In computer simulations, researchers at the University of Illinois have demonstrated an approximate cloaking effect created by concentric rings of silicon photonic crystals. The mathematical proof brings scientists a step closer to a practical solution for optical cloaking.

“When light of the correct wavelength strikes the coating, the light bends around the container and continues on its way, like water flowing around a rock,” postdoctoral research associate Dong Xiao said. “An observer sees what is behind the container, as though it isn’t there. Both the container and its contents are invisible.”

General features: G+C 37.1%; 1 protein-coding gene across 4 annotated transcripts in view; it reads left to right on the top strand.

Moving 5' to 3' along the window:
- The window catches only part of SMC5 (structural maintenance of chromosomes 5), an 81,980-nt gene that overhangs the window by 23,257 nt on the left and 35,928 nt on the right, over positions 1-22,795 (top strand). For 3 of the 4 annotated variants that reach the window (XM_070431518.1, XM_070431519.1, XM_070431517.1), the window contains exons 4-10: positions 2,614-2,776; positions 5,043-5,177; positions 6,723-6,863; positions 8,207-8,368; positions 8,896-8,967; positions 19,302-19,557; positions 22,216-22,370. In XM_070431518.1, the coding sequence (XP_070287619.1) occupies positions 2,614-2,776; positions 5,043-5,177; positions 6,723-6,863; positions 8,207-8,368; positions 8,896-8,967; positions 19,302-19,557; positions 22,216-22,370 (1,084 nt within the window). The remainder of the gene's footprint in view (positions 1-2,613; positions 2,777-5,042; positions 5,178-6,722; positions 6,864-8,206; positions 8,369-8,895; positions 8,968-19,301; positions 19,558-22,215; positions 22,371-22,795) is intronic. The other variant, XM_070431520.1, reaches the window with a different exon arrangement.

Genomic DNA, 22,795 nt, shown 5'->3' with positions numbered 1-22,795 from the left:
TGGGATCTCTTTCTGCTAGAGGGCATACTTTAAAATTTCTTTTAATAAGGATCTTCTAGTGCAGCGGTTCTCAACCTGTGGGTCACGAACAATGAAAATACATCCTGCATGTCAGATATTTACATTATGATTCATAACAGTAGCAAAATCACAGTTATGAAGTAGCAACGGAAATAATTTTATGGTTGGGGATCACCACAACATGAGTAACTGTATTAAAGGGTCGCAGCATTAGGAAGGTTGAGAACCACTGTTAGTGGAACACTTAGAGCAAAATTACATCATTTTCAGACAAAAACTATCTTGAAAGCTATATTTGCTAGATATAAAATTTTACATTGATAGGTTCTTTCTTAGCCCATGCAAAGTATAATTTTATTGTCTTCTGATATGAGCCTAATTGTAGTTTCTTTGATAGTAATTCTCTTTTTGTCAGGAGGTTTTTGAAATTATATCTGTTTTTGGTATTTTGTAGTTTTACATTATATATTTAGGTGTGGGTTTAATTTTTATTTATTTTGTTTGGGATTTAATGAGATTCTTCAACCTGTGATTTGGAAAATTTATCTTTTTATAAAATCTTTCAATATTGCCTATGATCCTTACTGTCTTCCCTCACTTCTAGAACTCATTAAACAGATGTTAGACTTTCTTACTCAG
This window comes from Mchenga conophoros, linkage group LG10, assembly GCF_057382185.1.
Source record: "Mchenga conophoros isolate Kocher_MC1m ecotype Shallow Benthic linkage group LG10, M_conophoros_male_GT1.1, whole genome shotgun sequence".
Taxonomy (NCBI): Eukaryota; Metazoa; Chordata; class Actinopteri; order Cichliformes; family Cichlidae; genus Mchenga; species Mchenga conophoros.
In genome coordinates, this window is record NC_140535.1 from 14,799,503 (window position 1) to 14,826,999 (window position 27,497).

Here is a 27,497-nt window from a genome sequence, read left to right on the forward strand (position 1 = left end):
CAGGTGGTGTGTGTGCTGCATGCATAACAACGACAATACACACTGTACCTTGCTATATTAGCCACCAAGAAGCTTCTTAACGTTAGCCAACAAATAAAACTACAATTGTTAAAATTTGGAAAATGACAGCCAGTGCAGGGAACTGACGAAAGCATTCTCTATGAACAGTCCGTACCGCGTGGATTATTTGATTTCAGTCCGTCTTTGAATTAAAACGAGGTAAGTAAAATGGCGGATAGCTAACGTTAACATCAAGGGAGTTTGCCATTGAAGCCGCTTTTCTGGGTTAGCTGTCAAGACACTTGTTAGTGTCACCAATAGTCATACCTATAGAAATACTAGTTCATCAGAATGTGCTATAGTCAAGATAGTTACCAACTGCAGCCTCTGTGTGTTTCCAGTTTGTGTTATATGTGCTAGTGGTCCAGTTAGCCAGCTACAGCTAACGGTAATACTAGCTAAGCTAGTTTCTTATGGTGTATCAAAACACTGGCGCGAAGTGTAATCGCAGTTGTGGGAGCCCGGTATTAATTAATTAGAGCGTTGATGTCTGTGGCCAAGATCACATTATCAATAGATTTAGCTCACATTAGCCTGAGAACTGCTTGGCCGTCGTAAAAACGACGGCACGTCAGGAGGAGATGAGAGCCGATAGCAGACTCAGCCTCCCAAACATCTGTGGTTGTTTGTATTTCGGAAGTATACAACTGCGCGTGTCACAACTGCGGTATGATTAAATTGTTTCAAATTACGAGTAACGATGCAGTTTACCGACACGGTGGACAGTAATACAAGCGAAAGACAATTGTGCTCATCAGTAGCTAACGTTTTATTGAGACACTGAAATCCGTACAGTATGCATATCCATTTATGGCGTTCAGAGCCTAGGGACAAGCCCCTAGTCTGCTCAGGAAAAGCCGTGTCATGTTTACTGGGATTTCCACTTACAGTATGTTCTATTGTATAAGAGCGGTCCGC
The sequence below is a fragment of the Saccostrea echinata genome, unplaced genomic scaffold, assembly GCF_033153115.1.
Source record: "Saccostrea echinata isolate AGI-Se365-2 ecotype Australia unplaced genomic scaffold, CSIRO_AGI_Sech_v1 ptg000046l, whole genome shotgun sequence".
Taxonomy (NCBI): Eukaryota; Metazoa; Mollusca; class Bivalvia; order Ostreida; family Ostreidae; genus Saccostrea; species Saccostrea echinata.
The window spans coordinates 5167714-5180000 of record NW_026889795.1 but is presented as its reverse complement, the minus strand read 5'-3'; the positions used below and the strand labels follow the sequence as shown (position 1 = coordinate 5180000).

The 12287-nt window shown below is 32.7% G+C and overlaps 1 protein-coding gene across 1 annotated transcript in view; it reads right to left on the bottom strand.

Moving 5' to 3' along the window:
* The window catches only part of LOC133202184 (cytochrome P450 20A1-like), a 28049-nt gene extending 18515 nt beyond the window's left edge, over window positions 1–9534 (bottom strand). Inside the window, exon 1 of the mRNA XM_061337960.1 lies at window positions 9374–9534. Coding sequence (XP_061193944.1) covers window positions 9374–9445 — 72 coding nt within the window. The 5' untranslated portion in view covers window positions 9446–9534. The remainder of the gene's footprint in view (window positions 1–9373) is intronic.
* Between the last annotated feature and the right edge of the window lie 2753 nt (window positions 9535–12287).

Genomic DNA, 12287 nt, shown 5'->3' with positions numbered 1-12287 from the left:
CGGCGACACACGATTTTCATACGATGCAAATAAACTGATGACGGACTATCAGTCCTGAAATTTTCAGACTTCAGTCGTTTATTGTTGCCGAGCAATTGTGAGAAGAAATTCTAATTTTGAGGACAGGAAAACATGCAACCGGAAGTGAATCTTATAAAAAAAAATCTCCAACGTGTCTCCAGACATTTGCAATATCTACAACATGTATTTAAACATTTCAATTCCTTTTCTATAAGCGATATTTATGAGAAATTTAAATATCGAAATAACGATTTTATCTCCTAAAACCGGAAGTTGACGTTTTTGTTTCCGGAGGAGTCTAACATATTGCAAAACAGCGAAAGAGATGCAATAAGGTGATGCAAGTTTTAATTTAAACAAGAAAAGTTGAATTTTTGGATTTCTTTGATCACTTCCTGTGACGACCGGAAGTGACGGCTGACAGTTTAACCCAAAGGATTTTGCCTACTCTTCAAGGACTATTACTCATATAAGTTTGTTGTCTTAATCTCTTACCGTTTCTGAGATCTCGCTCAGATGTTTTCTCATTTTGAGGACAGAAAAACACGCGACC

Currently simulated in two dimensions, the cloaking concept could be extended to three dimensions by replacing the concentric rings with spherical shells of silicon, separated by air or some other dielectric. “The wave fronts are slightly perturbed as they pass around the container,” said Harley Johnson, professor of mechanical science and engineering. “Because the wave fronts don’t match exactly, we refer to the technique as ‘approximate’ cloaking.”

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